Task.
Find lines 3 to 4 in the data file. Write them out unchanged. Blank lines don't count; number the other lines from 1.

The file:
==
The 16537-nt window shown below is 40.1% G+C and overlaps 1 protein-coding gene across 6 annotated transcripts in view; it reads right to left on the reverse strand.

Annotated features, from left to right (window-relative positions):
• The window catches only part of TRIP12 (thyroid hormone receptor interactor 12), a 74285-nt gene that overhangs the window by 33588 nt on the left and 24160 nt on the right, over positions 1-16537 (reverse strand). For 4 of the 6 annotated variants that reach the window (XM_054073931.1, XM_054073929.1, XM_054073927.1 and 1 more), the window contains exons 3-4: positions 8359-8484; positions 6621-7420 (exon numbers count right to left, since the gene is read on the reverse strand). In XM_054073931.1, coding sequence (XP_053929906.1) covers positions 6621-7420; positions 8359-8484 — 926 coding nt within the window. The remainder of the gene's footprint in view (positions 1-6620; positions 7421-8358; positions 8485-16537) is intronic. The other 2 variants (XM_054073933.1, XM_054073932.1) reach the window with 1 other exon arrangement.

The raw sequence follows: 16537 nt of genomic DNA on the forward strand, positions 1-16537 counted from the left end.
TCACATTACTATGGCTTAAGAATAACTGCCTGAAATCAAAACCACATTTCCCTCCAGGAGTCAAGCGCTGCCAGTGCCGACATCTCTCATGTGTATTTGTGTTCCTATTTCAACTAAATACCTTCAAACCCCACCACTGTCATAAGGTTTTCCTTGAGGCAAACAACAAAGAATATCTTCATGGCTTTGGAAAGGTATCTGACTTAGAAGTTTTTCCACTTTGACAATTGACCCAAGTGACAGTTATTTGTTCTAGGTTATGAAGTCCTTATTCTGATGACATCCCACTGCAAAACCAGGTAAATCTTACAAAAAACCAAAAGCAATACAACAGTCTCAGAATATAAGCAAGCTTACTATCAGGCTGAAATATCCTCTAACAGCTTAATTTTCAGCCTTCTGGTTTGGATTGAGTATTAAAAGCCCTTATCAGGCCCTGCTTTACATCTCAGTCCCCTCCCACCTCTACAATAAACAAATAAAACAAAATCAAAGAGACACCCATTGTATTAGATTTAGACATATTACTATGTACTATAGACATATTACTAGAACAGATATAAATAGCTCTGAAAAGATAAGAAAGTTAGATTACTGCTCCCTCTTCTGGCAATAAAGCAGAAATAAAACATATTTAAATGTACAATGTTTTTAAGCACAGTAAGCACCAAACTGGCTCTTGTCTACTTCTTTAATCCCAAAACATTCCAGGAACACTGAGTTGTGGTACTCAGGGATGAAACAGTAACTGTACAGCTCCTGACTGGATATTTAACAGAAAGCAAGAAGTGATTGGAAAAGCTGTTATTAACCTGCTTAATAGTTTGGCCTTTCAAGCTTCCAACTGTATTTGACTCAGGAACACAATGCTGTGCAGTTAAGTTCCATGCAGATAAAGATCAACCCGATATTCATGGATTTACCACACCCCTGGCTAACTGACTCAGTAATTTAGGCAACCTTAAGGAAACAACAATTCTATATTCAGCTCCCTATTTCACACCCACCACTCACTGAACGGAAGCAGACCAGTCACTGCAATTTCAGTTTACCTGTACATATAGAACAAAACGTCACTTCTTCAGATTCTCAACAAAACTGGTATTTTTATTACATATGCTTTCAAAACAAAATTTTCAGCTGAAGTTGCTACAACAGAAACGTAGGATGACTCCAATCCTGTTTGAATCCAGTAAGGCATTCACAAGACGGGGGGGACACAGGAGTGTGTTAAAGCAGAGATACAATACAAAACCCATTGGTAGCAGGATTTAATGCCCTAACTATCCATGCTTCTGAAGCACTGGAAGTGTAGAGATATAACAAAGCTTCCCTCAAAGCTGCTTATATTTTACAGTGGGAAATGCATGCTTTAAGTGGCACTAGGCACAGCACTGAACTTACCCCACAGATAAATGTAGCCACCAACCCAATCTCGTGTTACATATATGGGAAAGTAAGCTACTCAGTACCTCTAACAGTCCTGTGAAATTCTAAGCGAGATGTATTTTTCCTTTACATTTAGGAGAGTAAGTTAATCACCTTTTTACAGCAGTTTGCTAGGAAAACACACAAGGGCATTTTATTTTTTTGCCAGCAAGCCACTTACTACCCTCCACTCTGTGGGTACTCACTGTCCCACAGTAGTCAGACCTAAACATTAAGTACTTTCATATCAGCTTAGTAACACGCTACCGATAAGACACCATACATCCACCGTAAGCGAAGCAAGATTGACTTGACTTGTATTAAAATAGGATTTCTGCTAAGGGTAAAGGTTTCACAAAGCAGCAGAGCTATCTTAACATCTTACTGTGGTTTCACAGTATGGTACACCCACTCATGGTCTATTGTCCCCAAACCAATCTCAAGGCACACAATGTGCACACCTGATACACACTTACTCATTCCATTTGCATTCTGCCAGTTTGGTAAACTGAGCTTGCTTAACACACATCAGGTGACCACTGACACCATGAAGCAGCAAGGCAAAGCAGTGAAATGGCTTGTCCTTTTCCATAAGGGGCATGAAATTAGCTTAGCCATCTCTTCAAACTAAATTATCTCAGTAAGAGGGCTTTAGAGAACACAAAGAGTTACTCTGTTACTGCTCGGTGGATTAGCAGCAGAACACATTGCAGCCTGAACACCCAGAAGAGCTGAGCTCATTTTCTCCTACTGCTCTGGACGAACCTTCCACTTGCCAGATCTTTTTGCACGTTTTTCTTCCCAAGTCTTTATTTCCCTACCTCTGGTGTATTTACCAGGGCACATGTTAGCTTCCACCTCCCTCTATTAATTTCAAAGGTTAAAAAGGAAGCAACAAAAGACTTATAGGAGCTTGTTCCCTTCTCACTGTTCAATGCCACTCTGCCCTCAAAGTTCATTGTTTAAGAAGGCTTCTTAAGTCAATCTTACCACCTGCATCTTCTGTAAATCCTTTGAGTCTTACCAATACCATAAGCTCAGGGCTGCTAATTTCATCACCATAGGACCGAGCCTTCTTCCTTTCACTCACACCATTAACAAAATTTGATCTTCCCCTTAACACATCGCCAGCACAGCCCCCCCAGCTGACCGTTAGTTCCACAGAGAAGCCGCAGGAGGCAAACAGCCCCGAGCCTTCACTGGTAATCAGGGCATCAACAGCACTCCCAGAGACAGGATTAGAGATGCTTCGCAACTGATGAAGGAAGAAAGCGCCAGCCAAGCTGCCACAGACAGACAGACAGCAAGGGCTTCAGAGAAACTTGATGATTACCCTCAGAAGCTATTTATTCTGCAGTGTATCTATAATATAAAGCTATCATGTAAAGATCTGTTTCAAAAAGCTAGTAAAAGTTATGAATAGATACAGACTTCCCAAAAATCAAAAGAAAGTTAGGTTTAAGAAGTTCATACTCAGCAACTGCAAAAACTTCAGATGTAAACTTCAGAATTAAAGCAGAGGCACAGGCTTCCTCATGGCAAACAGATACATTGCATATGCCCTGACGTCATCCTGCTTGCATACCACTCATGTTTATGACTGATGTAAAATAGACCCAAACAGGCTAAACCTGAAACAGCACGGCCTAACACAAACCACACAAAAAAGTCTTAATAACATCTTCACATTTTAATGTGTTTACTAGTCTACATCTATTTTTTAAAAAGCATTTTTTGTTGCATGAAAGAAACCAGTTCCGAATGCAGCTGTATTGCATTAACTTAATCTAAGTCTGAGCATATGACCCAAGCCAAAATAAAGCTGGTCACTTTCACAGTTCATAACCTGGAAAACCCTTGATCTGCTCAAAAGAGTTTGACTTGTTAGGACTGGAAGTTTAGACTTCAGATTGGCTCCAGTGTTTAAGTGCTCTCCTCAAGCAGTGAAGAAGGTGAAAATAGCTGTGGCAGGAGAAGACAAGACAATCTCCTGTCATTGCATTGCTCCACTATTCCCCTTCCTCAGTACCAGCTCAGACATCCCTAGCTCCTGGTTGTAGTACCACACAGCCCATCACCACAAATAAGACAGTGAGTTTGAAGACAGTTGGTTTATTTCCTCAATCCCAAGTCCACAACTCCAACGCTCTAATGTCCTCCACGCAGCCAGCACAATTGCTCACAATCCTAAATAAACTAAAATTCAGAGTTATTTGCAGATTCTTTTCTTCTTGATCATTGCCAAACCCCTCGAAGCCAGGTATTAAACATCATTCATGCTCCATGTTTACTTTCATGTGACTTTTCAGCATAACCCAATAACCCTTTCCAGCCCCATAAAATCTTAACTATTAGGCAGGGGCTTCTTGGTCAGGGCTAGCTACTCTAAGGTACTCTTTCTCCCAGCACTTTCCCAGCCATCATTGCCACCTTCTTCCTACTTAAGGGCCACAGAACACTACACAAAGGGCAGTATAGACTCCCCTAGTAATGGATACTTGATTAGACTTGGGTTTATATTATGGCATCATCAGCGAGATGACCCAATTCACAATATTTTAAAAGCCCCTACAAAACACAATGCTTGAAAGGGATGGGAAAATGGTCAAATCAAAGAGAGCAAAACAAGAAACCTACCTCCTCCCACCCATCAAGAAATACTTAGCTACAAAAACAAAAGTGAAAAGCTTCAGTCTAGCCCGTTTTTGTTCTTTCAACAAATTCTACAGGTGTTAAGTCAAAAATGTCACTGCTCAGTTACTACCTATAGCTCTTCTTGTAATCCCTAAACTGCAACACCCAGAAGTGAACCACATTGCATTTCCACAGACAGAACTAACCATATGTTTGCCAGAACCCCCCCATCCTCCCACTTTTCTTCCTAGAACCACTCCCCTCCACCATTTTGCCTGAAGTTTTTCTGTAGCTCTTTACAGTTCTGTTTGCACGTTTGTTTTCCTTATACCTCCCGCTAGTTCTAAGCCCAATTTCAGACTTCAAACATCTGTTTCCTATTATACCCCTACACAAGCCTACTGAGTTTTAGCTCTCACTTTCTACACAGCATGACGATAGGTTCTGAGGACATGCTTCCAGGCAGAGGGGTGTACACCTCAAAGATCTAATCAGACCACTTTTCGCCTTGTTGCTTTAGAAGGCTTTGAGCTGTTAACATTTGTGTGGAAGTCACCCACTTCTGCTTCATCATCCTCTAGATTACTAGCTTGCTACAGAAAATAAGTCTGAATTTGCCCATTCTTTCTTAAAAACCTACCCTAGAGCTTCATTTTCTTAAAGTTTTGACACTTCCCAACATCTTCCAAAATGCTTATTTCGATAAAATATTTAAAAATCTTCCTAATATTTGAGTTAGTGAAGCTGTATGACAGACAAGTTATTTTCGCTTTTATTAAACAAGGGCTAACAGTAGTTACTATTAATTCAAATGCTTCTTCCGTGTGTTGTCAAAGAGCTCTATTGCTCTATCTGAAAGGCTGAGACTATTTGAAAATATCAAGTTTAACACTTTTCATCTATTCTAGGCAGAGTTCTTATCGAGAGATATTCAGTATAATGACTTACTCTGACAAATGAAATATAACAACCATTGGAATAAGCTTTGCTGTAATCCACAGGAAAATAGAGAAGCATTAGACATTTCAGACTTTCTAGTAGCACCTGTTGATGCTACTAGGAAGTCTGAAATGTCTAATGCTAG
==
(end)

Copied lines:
• The window catches only part of TRIP12 (thyroid hormone receptor interactor 12), a 74285-nt gene that overhangs the window by 33588 nt on the left and 24160 nt on the right, over positions 1-16537 (reverse strand). For 4 of the 6 annotated variants that reach the window (XM_054073931.1, XM_054073929.1, XM_054073927.1 and 1 more), the window contains exons 3-4: positions 8359-8484; positions 6621-7420 (exon numbers count right to left, since the gene is read on the reverse strand). In XM_054073931.1, coding sequence (XP_053929906.1) covers positions 6621-7420; positions 8359-8484 — 926 coding nt within the window. The remainder of the gene's footprint in view (positions 1-6620; positions 7421-8358; positions 8485-16537) is intronic. The other 2 variants (XM_054073933.1, XM_054073932.1) reach the window with 1 other exon arrangement.

The raw sequence follows: 16537 nt of genomic DNA on the forward strand, positions 1-16537 counted from the left end.